Trujillo, a tax administrator, still lives in her childhood home, but she now worships in a synagogue rather than a church. On Rosh Hashana last week, she attended Conservative services at UCLA. And on Yom Kippur, she will take a day off from work to engage in what has become a deeply significant personal ritual. In the modest house where she grew up Catholic, she will fast and pray from a siddur written in the medieval Spanish-Jewish language of Ladino. "I will think of my ancestors," says Trujillo, whose forbears could not publicly observe Yom Kippur without fear of torture and death.
Eleven years ago, while researching her family tree, Trujillo learned that she is descended from Crypto-Jews, those forced to convert to Catholicism in 15th-century Spain and Portugal. Her forbears were among the secret Jews who fled the Inquisition to become the first settlers of the state of New Mexico. Today she is president of the Society for Crypto-Judaic Studies, a scholarly group that gathers and exchanges information about Crypto-Jews.
Ask Trujillo if she was surprised to learn of her Jewish roots, and she shakes her head. "It makes sense," she says. "In church, I never felt connected or comfortable. I never felt I belonged."
Then there were the strange family stories her mother and aunts used to exchange around the kitchen table. They reminisced about Trujillo's grandfather, born in Taos, N.M., who set foot in a church only once in his life, on his wedding day. Thereafter, he walked his wife to church but never crossed the threshold. Instead he said his prayers alone at home, in the basement. He always wore his hat indoors.
Trujillo's grandmother, meanwhile, cleaned house every Friday morning and used different pots and pans for different dishes. When asked why, she would reply, simply, that her mother had done the same. Whenever a relative died, family members used to invert all the mirrors in the deceased's house.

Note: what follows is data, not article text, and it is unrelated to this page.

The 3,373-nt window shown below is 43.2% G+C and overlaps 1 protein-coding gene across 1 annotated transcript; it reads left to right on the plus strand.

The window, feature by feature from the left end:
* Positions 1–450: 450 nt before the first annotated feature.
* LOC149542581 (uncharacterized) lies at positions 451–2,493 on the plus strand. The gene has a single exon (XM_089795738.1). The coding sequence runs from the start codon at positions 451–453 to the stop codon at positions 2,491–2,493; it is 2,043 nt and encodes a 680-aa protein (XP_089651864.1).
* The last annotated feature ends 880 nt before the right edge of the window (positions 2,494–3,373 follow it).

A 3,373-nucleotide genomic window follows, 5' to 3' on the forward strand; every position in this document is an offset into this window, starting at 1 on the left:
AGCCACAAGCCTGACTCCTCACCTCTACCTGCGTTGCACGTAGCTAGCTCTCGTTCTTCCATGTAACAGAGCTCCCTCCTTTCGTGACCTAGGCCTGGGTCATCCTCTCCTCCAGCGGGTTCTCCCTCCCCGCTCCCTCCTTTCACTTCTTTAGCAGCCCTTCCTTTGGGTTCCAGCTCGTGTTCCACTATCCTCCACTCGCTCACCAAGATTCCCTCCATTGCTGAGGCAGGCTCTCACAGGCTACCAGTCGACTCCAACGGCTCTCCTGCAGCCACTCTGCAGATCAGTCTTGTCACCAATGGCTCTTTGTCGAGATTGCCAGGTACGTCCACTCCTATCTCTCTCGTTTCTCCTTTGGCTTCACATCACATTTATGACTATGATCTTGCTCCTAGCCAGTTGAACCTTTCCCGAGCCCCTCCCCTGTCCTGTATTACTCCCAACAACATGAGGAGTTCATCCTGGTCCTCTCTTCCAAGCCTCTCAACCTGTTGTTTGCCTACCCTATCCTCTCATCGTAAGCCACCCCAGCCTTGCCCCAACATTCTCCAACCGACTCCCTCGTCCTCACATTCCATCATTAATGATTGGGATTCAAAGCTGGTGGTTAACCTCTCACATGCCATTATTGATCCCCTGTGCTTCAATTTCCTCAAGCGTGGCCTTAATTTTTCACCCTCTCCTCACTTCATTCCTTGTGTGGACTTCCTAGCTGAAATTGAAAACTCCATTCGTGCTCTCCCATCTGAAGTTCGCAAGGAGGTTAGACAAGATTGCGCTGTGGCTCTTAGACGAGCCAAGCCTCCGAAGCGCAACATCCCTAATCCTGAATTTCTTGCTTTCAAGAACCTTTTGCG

The stories so fascinated Trujillo that she decided to research her family tree 18 years ago. With her younger sister, Mona, she began perusing microfilm copies of birth and death certificates at historical archives in Colorado and New Mexico. It was during a visit to the New Mexico state archives in Santa Fe in 1987 that she learned the truth.
As Trujillo recalls, she was rattling off some of her forbears' surnames when a distinguished-looking scholar suddenly looked up from his work. Dr. Stanley Hordes, New Mexico's former state historian, urgently beckoned Trujillo into an adjoining room. "He said he was researching my mother's line," the tax administrator says, "and that there was strong evidence my family was Jewish."
Four hundred years ago, Hordes told Trujillo, the Inquisition targeted her family and others for the crime of "Judaizing" (secretly practicing Judaism) in the Kingdom of Neuvo Leon in northeastern Mexico. They arrested the governor and burned most of his family at the stake. The remainder of the accused fled north to settle what would become the province of New Mexico in 1598. Their descendants passed down Jewish traditions, knowingly or unknowingly, throughout the generations.
Trujillo, transfixed, eagerly took in the news. "It was one of those moments when everything falls into place," she says.
But her relatives did not believe the story; even Mona was initially skeptical. "The first words out of my mouth were: 'That's impossible! Latinos are Catholic'," Mona says. Relatives were convinced, however, when the sisters discovered menorahs at a cousin's home in Sacramento.
Mona, who had also felt like an outsider in church, soon joined Trujillo in an avid search for books on New Mexico, the Inquisition and Sephardic Jewry. The sisters visited Toledo, Spain, to search for records of a 17th-century ancestor who was imprisoned after Inquisitors learned he was circumcised.
Trujillo and her sister also began attending a Conservative synagogue in Alhambra and Introduction to Judaism classes at the home of Rabbi William Gordon. Trujillo underwent a "rite of return" ceremony two years ago, where she received her Hebrew name, Hannah Leah. Both sisters hope to formally convert back to Judaism.
As the holiest day of the Jewish year approached last week, Mona reflected that she has found her place in the world. "I know who I am and where I come from," she says. "And if I have children, I will raise them Jewish. Part of my heritage was kept from me, because of the events of long ago. I have reclaimed my roots."
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